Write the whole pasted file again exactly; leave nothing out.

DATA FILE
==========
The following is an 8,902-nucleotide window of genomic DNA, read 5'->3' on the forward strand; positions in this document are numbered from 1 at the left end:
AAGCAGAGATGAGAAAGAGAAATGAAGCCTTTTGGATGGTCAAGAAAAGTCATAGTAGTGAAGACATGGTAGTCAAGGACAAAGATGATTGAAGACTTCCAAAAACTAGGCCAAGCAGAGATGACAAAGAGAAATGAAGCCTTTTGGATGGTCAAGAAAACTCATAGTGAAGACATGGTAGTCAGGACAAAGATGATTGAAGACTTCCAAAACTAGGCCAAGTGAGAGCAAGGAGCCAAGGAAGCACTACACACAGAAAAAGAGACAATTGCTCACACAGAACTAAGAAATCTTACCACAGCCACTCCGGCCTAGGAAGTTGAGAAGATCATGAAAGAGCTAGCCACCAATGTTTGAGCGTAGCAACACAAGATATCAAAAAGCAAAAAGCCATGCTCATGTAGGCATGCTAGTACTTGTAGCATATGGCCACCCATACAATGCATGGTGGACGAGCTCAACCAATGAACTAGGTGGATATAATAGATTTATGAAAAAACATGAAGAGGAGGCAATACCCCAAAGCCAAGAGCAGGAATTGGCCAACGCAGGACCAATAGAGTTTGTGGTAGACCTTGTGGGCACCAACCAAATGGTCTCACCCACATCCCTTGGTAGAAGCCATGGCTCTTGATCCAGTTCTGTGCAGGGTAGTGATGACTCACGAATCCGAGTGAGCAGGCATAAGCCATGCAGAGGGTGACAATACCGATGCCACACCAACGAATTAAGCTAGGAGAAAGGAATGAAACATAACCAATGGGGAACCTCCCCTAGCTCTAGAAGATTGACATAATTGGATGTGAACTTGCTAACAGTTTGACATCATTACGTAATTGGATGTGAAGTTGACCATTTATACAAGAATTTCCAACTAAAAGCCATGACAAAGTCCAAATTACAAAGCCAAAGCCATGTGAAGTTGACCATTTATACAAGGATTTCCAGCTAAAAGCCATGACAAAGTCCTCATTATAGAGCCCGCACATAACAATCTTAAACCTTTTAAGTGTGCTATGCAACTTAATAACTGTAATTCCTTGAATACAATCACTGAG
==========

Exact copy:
The following is an 8,902-nucleotide window of genomic DNA, read 5'->3' on the forward strand; positions in this document are numbered from 1 at the left end:
AAGCAGAGATGAGAAAGAGAAATGAAGCCTTTTGGATGGTCAAGAAAAGTCATAGTAGTGAAGACATGGTAGTCAAGGACAAAGATGATTGAAGACTTCCAAAAACTAGGCCAAGCAGAGATGACAAAGAGAAATGAAGCCTTTTGGATGGTCAAGAAAACTCATAGTGAAGACATGGTAGTCAGGACAAAGATGATTGAAGACTTCCAAAACTAGGCCAAGTGAGAGCAAGGAGCCAAGGAAGCACTACACACAGAAAAAGAGACAATTGCTCACACAGAACTAAGAAATCTTACCACAGCCACTCCGGCCTAGGAAGTTGAGAAGATCATGAAAGAGCTAGCCACCAATGTTTGAGCGTAGCAACACAAGATATCAAAAAGCAAAAAGCCATGCTCATGTAGGCATGCTAGTACTTGTAGCATATGGCCACCCATACAATGCATGGTGGACGAGCTCAACCAATGAACTAGGTGGATATAATAGATTTATGAAAAAACATGAAGAGGAGGCAATACCCCAAAGCCAAGAGCAGGAATTGGCCAACGCAGGACCAATAGAGTTTGTGGTAGACCTTGTGGGCACCAACCAAATGGTCTCACCCACATCCCTTGGTAGAAGCCATGGCTCTTGATCCAGTTCTGTGCAGGGTAGTGATGACTCACGAATCCGAGTGAGCAGGCATAAGCCATGCAGAGGGTGACAATACCGATGCCACACCAACGAATTAAGCTAGGAGAAAGGAATGAAACATAACCAATGGGGAACCTCCCCTAGCTCTAGAAGATTGACATAATTGGATGTGAACTTGCTAACAGTTTGACATCATTACGTAATTGGATGTGAAGTTGACCATTTATACAAGAATTTCCAACTAAAAGCCATGACAAAGTCCAAATTACAAAGCCAAAGCCATGTGAAGTTGACCATTTATACAAGGATTTCCAGCTAAAAGCCATGACAAAGTCCTCATTATAGAGCCCGCACATAACAATCTTAAACCTTTTAAGTGTGCTATGCAACTTAATAACTGTAATTCCTTGAATACAATCACTGAG